Des Jarlais, Don ; Arasteh, Kamyar ; Perlis, Theresa ; Hagan, Holly ; Abdul-Quader, Abu ; Heckathorn, Douglas D. ; Mcknight, Courtney ; Bramson, Heidi ; Nemeth, Chris ; Torian, Lucia V. ; Friedman, Samuel R. / Convergence of HIV seroprevalence among injecting and non-injecting drug users in New York City. In: AIDS. 2007 ; Vol. 21, No. 2. pp. 231-235.
@article{aad29106483f43ac8d23d995b370c8ed,
title = "Convergence of HIV seroprevalence among injecting and non-injecting drug users in New York City",
abstract = "OBJECTIVE: To compare HIV prevalence among injecting and non-injecting heroin and cocaine users in New York City. As HIV is efficiently transmitted through the sharing of drug-injecting equipment, HIV infection has historically been higher among injecting drug users. DESIGN: Two separate cross-sectional surveys, both with HIV counseling and testing and drug use and HIV risk behavior questionnaires. METHODS: Injecting and non-injecting heroin and cocaine users recruited at detoxification and methadone maintenance treatment from 2001-2004 (n = 2121) and recruited through respondent-driven sampling from a research storefront in 2004 (n = 448). RESULTS: In both studies, HIV prevalence was nearly identical among current injectors (injected in the last 6 months) and heroin and cocaine users who had never injected: 13{\%} [95{\%} confidence interval (CI), 12-15{\%}] among current injectors and 12{\%} (95{\%} CI, 9-16{\%}) among never-injectors in the drug treatment program study, and 15{\%} (95{\%} CI, 11-19{\%}) among current injectors and 17{\%} (95{\%} CI, 12-21{\%}) among never injectors in the respondent driven sampling storefront study. The 95{\%} CIs overlapped in all gender and race/ethnicity subgroup comparisons of HIV prevalence in both studies. CONCLUSIONS: The very large HIV epidemic among drug users in New York City appears to be entering a new phase, in which sexual transmission is of increasing importance. Additional prevention programs are needed to address this transition.",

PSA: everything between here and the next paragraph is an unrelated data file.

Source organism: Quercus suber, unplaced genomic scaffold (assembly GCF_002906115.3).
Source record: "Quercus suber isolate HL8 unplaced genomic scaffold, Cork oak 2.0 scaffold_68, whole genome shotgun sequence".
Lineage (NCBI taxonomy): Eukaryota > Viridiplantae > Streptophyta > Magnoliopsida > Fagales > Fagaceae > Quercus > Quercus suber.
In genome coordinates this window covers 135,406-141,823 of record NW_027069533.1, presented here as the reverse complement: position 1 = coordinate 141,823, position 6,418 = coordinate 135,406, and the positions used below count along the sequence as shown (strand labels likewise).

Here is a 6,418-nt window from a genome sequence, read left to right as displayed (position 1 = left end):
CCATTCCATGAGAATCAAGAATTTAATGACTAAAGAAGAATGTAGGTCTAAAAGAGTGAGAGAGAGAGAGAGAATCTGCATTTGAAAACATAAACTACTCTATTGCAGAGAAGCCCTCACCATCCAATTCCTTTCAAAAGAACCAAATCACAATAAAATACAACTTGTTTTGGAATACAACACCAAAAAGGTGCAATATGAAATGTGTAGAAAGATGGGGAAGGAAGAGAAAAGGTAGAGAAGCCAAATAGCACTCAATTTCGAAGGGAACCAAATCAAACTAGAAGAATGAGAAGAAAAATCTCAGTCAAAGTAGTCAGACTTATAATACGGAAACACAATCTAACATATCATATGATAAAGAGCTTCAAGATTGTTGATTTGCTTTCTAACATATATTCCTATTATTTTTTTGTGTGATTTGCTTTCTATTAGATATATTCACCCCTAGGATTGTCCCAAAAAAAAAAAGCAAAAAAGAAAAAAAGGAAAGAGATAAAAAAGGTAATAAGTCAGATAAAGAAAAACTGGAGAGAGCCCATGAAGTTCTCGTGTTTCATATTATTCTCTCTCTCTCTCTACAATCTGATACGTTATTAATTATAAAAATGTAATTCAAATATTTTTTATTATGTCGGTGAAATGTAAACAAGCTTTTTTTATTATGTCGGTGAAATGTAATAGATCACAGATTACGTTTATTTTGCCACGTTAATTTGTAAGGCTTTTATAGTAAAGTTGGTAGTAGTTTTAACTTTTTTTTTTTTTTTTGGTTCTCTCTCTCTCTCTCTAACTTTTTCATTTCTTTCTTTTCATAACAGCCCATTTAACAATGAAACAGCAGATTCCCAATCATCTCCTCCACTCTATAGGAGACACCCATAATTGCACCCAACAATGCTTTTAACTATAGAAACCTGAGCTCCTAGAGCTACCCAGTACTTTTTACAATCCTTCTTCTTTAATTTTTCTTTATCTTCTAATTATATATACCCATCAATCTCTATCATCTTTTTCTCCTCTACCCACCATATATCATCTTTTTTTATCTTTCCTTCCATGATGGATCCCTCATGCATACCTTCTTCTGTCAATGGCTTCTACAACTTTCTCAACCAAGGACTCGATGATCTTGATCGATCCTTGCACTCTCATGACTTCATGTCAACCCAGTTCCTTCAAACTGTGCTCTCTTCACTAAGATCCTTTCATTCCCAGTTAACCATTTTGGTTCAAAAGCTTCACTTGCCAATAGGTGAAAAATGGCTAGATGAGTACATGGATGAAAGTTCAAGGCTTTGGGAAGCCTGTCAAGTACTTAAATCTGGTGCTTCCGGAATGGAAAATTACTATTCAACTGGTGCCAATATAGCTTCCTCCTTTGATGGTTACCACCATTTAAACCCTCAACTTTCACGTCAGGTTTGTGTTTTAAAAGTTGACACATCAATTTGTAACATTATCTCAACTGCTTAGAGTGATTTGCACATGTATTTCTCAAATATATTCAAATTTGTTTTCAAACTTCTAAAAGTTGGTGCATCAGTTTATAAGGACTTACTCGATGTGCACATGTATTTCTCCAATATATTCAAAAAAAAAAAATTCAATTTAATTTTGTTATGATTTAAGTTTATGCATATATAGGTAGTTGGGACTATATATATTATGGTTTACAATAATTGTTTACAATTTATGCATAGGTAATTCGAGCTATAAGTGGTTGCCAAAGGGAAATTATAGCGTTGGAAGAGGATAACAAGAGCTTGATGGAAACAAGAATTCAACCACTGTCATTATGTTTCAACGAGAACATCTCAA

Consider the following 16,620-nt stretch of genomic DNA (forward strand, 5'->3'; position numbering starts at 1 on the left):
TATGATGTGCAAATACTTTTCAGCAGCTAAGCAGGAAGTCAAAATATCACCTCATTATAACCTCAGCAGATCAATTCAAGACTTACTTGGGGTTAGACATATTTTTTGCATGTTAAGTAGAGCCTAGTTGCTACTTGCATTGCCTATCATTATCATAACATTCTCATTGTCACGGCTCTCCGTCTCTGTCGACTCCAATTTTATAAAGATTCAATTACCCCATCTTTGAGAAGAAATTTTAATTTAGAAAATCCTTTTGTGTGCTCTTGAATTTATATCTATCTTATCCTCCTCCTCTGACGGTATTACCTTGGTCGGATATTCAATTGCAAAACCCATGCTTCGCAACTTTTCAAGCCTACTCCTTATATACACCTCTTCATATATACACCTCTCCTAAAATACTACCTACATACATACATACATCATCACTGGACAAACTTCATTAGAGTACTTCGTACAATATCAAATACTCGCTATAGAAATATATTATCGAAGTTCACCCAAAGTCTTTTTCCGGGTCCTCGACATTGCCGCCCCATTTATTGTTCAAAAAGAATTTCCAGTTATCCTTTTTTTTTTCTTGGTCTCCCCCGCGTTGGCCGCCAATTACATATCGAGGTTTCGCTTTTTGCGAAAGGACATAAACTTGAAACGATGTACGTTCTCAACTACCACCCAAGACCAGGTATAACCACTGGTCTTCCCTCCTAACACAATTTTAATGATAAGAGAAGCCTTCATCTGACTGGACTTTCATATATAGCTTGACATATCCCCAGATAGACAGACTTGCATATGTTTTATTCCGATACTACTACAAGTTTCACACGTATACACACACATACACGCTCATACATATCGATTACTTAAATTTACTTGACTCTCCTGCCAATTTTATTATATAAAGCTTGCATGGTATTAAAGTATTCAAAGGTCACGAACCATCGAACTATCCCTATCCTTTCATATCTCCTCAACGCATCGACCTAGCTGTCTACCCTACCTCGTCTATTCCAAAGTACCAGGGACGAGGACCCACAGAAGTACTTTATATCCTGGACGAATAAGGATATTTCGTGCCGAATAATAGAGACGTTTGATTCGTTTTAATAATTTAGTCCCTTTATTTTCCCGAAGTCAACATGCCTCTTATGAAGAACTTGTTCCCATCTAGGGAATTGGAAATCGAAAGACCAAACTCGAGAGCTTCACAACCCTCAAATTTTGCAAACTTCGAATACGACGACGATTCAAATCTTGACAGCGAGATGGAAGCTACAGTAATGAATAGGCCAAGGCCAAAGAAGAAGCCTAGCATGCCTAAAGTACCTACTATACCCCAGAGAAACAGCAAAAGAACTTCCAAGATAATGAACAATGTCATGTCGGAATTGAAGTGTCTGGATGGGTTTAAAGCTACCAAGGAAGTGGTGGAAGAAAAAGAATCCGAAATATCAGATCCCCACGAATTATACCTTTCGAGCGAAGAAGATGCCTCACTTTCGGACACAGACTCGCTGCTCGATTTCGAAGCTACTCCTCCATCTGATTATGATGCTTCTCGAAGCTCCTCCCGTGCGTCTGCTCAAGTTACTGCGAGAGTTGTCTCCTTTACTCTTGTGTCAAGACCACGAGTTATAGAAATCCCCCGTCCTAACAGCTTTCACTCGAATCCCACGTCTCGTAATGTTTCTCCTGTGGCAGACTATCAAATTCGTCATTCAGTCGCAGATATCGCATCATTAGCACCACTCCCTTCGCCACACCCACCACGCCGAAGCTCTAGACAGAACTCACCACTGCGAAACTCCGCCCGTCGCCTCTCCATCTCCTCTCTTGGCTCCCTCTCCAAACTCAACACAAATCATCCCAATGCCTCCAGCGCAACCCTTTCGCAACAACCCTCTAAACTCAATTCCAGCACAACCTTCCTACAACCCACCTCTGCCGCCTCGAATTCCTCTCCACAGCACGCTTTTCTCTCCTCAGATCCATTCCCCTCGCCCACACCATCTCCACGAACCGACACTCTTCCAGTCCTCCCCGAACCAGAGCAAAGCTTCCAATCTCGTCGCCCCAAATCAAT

keywords = "HIV, Injecting drug users, New York City, Non-injecting drug uses, Seroprevalence",
author = "{Des Jarlais}, Don and Kamyar Arasteh and Theresa Perlis and Holly Hagan and Abu Abdul-Quader and Heckathorn, {Douglas D.} and Courtney Mcknight and Heidi Bramson and Chris Nemeth and Torian, {Lucia V.} and Friedman, {Samuel R.}",
year = "2007",
month = "1",
doi = "10.1097/QAD.0b013e3280114a15",
language = "English (US)",
volume = "21",
pages = "231--235",
journal = "AIDS",
issn = "0269-9370",
publisher = "Lippincott Williams and Wilkins",
number = "2",

}

TY - JOUR

T1 - Convergence of HIV seroprevalence among injecting and non-injecting drug users in New York City

AU - Des Jarlais, Don

AU - Arasteh, Kamyar

AU - Perlis, Theresa

AU - Hagan, Holly

AU - Abdul-Quader, Abu

AU - Heckathorn, Douglas D.

AU - Mcknight, Courtney

AU - Bramson, Heidi

AU - Nemeth, Chris

AU - Torian, Lucia V.

AU - Friedman, Samuel R.

PY - 2007/1

Y1 - 2007/1